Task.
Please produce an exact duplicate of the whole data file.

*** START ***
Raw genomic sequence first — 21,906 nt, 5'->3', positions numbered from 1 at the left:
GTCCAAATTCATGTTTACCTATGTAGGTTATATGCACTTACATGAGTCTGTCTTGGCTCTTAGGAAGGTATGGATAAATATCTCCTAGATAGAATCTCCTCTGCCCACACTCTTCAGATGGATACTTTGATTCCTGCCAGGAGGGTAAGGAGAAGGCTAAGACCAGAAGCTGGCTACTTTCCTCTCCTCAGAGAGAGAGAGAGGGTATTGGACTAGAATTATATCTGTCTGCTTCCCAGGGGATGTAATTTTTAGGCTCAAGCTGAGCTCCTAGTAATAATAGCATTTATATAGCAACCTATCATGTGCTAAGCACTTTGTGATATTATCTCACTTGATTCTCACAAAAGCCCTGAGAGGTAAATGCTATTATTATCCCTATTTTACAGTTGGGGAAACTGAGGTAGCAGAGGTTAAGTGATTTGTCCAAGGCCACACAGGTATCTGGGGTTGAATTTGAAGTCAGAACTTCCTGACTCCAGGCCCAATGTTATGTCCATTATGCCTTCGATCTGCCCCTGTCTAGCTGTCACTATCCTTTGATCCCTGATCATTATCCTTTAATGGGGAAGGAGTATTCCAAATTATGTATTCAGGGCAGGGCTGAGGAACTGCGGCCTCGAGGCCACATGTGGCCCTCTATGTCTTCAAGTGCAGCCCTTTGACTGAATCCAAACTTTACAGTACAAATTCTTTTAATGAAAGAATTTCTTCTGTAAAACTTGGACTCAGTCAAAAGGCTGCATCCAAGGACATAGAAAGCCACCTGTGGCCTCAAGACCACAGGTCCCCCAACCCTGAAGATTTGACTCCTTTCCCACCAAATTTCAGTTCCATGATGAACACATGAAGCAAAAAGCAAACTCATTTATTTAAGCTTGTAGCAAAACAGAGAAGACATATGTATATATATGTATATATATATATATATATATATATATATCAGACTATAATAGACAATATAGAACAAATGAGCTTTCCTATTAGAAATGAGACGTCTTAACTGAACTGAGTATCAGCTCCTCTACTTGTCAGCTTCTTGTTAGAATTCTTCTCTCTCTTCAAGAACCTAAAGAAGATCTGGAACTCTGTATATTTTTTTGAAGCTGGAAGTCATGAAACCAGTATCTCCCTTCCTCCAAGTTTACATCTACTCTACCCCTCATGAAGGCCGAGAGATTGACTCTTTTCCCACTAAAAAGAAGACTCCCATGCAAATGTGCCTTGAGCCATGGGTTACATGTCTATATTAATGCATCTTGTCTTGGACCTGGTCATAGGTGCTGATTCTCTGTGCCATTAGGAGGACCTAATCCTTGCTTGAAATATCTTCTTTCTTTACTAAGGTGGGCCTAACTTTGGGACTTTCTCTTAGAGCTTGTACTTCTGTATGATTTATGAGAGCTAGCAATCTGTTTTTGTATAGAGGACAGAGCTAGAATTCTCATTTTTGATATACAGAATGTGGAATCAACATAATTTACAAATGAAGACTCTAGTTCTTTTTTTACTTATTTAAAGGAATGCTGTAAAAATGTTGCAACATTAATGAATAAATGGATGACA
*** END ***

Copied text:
Raw genomic sequence first — 21,906 nt, 5'->3', positions numbered from 1 at the left:
GTCCAAATTCATGTTTACCTATGTAGGTTATATGCACTTACATGAGTCTGTCTTGGCTCTTAGGAAGGTATGGATAAATATCTCCTAGATAGAATCTCCTCTGCCCACACTCTTCAGATGGATACTTTGATTCCTGCCAGGAGGGTAAGGAGAAGGCTAAGACCAGAAGCTGGCTACTTTCCTCTCCTCAGAGAGAGAGAGAGGGTATTGGACTAGAATTATATCTGTCTGCTTCCCAGGGGATGTAATTTTTAGGCTCAAGCTGAGCTCCTAGTAATAATAGCATTTATATAGCAACCTATCATGTGCTAAGCACTTTGTGATATTATCTCACTTGATTCTCACAAAAGCCCTGAGAGGTAAATGCTATTATTATCCCTATTTTACAGTTGGGGAAACTGAGGTAGCAGAGGTTAAGTGATTTGTCCAAGGCCACACAGGTATCTGGGGTTGAATTTGAAGTCAGAACTTCCTGACTCCAGGCCCAATGTTATGTCCATTATGCCTTCGATCTGCCCCTGTCTAGCTGTCACTATCCTTTGATCCCTGATCATTATCCTTTAATGGGGAAGGAGTATTCCAAATTATGTATTCAGGGCAGGGCTGAGGAACTGCGGCCTCGAGGCCACATGTGGCCCTCTATGTCTTCAAGTGCAGCCCTTTGACTGAATCCAAACTTTACAGTACAAATTCTTTTAATGAAAGAATTTCTTCTGTAAAACTTGGACTCAGTCAAAAGGCTGCATCCAAGGACATAGAAAGCCACCTGTGGCCTCAAGACCACAGGTCCCCCAACCCTGAAGATTTGACTCCTTTCCCACCAAATTTCAGTTCCATGATGAACACATGAAGCAAAAAGCAAACTCATTTATTTAAGCTTGTAGCAAAACAGAGAAGACATATGTATATATATGTATATATATATATATATATATATATATATCAGACTATAATAGACAATATAGAACAAATGAGCTTTCCTATTAGAAATGAGACGTCTTAACTGAACTGAGTATCAGCTCCTCTACTTGTCAGCTTCTTGTTAGAATTCTTCTCTCTCTTCAAGAACCTAAAGAAGATCTGGAACTCTGTATATTTTTTTGAAGCTGGAAGTCATGAAACCAGTATCTCCCTTCCTCCAAGTTTACATCTACTCTACCCCTCATGAAGGCCGAGAGATTGACTCTTTTCCCACTAAAAAGAAGACTCCCATGCAAATGTGCCTTGAGCCATGGGTTACATGTCTATATTAATGCATCTTGTCTTGGACCTGGTCATAGGTGCTGATTCTCTGTGCCATTAGGAGGACCTAATCCTTGCTTGAAATATCTTCTTTCTTTACTAAGGTGGGCCTAACTTTGGGACTTTCTCTTAGAGCTTGTACTTCTGTATGATTTATGAGAGCTAGCAATCTGTTTTTGTATAGAGGACAGAGCTAGAATTCTCATTTTTGATATACAGAATGTGGAATCAACATAATTTACAAATGAAGACTCTAGTTCTTTTTTTACTTATTTAAAGGAATGCTGTAAAAATGTTGCAACATTAATGAATAAATGGATGACA